Wednesday, April 21, 2010

How to Teach Your Children to Hate Art


If you'd like to teach your children to hate the fine arts, I recommend taking them on a trip to one of the really big museums, say the National Gallery of Art or the Metropolitan Museum. Start in the galleries with the big bright splashy abstract paintings and sculpture and systematically work your way through all the galleries, going backwards in time until you hit the cases showing the fractured shards of Etruscan vases. If you find you've skipped any galleries, go back and hit them, as you don't want to miss anything. If you can arrange for one of your kids to be hungry, so much the better.

Obviously, I'm talking about culture as a forced march activity. It cannot be that. While the huge museums have their place, I think you get a bigger bang for your buck at the smaller museums. Art after all, is about some things that are subtle and mysterious- rhythm, balance, flavor, mood. You absolutely can't take these things in with a shovel. One of the smaller museums in Washington, D.C. that's easy on the eyes is the Phillips Collection

Here's a few more of the paintings I wanted to show you from my visit there last weekend.

Above is a work I have loved for years, a view of the famous Staten Island Ferry by John Sloan, on of the prominent members of the Ashcan School of painters. Typical of their early work, it is very concerned with atmosphere, but in terms of greys, browns and blacks. Breaking the subtle greens of the water's surface are the churning wakes of the ferry. These choppy white patches are contrasted with the solid slanting black uprights on the ferry. As the boat lists over towards the right, the lone passenger counterbalances as he leans back to the left. So often it seems skilled artist can exploit an unexpected leaning form to give a sense of movement and life to their painting.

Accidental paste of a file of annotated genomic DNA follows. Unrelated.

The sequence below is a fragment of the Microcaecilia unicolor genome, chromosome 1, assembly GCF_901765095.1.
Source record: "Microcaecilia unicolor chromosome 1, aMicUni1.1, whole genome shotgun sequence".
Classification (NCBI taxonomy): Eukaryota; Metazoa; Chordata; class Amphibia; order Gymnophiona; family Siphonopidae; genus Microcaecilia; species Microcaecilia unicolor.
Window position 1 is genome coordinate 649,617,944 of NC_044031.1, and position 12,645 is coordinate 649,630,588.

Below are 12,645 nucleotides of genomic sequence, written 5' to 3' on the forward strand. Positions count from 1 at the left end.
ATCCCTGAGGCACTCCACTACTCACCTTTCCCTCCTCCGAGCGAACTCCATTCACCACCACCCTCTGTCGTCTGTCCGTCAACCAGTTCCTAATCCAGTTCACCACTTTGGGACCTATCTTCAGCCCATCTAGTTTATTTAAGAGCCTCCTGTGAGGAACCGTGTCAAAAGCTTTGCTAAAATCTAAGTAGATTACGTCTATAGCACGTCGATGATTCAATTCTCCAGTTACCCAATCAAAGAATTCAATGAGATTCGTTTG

Here's a portrait by Guy Pene DuBois. If you like your sitter, you have to build just the right space for them to live and breathe in. I love the way the overstuffed arm chair crowds the room and squeezes the strip of white wall behind the woman's head. A telling detail is the way the darks of the chair surround the highlighted hands and head of the woman. Notice how her dark hair frames the face with more of the dark tones we saw in the chair. DuBois was so good with color because he knew how to see the dark and light patterns as they emerged in his paintings. He often does very elegant fingers, and especially with the hand on the right, I think he pulls that off once again here.





Finally here's an early Rockwell Kent oil. I generally like his wood engravings most of all, but this oil I think is one of his best. I lost count of how many horse are pulling the roller that's supposed to mash down the snow (this was before engine driven snow plows showed up in the rural countryside). But look at how neatly Kent divides them into two separate masses to keep them from looking like a big undifferentiated herd. This is one of the artists jobs- to find expressive structure for us. Realize here Kent at best only had the briefest sketches to work from. His horses here would have been invented straight out of his fertile imagination.

One other great passage in Kent's oil is the immediate foreground. He breaks it up with a giant irregularly shaped shadow that, like the horses, seems to beckon us down the hill.

Many years ago when I first started going to art museums I often felt frustrated that many of works on display didn't appeal to me. But I figured if I just kept going and looking that over time, I'd learn to appreciate more and eventually most of what they would have on exhibit. Guess what. It never happened.

I realize now art museums are in a sort of catering business for our eyes. You can only eat so much and then you simply have to stop and digest what you've taken in. My goal now when I go to a museum is to find two or maybe three paintings that I really connect with. Sometimes they can grab my full attention for whole minutes and I'll just fall into them. Then I'm off again to find what's best on the smorgasbord. I don't over eat, but I really relish the few pieces I dig into.



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